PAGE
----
i don't want to give away too much in case you haven't seen it, but this is a fairly shocking depiction of what happens to wild animals in captivity, particularly those like orcas that seem to have some level of emotional intelligence. we hear about how tilikum was tortured so he would perform tricks, we hear about how his life in captivity contrasts with what his life would have been like in the ocean, and then we see the consequences of his imprisonment. i'm not that clued up on animal rights issues, but when you see this huge animal being tortured and locked away for it's whole life it seems pretty obvious something terrible will happen. the orcas in this film show so much behaviour that's similar to human behaviour it's hard not to imagine what would happen to a person's mind in that environment.

what tilikum does is pretty shocking, but what's more horrific is that the corporation that owns tilikum is in complete denial about how dangerous he is. after every single incident there's a hasty cover-up or reworking of the facts, even going so far as to blame one of the trainers that died for her own death. that's ultimately what this film is about; that to a faceless corporation (who refused to be interviewed for the documentary) money really is more important than lives, whether those lives are human or animal.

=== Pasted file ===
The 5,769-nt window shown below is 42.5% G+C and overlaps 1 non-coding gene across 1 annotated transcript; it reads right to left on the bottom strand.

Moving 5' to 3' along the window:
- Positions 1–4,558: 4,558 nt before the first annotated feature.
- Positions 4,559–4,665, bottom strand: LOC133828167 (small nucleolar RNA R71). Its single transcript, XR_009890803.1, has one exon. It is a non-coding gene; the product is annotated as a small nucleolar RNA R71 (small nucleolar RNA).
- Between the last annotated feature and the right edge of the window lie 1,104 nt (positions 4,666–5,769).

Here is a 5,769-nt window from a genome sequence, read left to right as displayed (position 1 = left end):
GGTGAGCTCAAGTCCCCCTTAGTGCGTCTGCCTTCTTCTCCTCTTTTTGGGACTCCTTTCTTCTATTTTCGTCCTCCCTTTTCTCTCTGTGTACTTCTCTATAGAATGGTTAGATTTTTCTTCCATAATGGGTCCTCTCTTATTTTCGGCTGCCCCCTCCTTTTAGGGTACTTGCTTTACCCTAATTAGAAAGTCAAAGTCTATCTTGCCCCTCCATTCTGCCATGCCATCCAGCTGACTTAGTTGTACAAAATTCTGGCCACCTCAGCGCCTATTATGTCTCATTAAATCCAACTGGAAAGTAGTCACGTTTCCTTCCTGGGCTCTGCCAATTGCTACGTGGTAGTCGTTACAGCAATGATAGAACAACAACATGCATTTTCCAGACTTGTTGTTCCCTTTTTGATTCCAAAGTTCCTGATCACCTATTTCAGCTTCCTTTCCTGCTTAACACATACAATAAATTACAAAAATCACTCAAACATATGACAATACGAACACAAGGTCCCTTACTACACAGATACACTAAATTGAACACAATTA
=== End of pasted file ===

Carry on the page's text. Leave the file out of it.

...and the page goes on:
the filmakers do a great job with the story in blackfish, starting with the most horrific event and then working back to show us the events leading up to it. we also see other incidents and learn about how tilikum has been used to breed more orcas in captivity. it reminded me a lot of project nim, another film with similar themes. mostly what i've learnt from these films is that we shouldn't really be keeping animals locked up. it ends badly more often than we're told.

Thursday, 6 November 2014

the small hand

i like horror theatre, but mostly i come away wishing it had gone further. i saw ghost stories, which was cool, but i really expected there to be more audience interaction. i went to see a punchdrunk production of faust that was in this spooky archive building and used all these horror tropes, like there was this one moment where one of the characters was killed, and i stuck around to watch what happened because the performance runs on a loop so i figured the actor isn't just going to lie there for the next hour. and he doesn't, he sat bolt upright just like michael myers from halloween and then the staggered towards me like a zombie and tried to touch my face. that shit was cool! but i needed more of it.

the closest i ever got to really being scared by a show, outside of a horror maze, was the woman in black. i know it's been around forever and it's a movie now so it's old news, but the staging of that play is fucking amazing. it's like watching a live haunting, and it's fucking terrifying! so when i found out that there was a stage adaptation of another susan hill story (susan hill wrote the book what the woman in black was based on) i was really excited.

the small hand is about this art dealer named adam snow who goes to this creepy old house by mistake and is then haunted by the ghost of a 5 year old boy. as the haunting becomes more and more intense he begins to unravel the boy's story and to understand why he is the target.